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International news agency Reuters has become the latest media company to adopt a paywall strategy, announcing the move on its website Thursday.
Reuters will still be free for a preview period of five stories, but users will then have to register for access and pay $34.99 per month to continue reading. While that may seem steep, the subscription fee is comparable to those charged by the Wall Street Journal ($38.99 per month) and financial news rival Bloomberg ($34.99 per month).
In an emailed statement, Reuters’ chief marketing officer Josh London called the move “the largest digital transformation at Reuters in a decade.”
Reuters is headquartered in London and employs about 2,500 journalists and 600 photojournalists in nearly 200 locations around the globe. It attracts around 41 million unique visitors each month, per the announcement.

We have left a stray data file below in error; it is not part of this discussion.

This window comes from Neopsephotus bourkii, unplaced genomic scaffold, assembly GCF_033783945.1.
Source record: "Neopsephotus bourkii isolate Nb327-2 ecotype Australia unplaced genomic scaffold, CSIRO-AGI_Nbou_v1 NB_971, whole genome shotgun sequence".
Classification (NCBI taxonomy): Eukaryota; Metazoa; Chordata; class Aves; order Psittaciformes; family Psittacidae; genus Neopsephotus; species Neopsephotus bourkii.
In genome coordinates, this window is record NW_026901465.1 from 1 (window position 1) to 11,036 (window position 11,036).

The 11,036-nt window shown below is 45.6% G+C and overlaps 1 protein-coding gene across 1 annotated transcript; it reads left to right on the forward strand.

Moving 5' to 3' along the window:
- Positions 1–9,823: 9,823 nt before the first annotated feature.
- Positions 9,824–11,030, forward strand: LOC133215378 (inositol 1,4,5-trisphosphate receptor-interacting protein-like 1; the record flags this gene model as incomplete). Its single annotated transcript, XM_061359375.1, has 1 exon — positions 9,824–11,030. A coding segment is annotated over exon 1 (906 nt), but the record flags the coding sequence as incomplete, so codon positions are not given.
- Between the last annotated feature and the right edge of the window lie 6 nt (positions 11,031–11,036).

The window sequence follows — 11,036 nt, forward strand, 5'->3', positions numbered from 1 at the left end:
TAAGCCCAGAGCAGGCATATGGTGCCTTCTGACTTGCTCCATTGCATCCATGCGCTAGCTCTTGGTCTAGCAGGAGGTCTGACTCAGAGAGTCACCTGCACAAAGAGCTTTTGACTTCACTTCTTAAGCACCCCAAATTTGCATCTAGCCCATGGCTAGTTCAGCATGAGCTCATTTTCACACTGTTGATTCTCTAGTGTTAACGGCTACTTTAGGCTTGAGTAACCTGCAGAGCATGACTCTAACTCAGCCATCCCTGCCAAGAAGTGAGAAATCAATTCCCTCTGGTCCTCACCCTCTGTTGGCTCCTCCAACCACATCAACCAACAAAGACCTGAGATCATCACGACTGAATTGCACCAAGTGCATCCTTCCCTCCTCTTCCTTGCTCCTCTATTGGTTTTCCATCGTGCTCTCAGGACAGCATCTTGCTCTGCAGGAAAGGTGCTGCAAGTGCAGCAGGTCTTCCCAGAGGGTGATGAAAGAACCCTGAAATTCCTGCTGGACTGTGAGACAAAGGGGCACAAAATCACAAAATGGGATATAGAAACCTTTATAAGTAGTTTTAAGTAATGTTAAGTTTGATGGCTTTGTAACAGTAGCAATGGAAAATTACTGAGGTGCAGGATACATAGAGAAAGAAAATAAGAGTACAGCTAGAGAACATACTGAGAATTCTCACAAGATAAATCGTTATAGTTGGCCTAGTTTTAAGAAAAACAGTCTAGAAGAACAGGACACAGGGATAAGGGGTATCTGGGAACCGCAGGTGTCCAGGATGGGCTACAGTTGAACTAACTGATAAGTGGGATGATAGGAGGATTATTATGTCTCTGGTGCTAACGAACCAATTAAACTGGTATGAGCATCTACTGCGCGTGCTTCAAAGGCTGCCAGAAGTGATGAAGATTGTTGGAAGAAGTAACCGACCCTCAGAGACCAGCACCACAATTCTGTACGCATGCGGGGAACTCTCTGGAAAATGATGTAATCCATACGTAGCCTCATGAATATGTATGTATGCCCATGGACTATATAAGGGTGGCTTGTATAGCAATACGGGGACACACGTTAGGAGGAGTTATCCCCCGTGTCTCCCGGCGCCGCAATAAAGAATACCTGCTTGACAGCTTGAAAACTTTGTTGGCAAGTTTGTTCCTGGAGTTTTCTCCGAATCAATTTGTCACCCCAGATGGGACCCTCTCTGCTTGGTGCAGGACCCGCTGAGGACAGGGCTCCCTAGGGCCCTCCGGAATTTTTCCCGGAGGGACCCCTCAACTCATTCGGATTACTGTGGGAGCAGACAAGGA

Reuters did not specify when the paywall will go into effect.
“Professionals need direct access to industry knowledge, data and insights from expert sources, and Reuters is pleased to offer our trusted, impartial and accurate news coverage through a premium offering,” London added.
Reuters was founded in 1865 by German-born British entrepreneur Paul Reuter. Thomson Reuters acts as the news agency’s parent company today.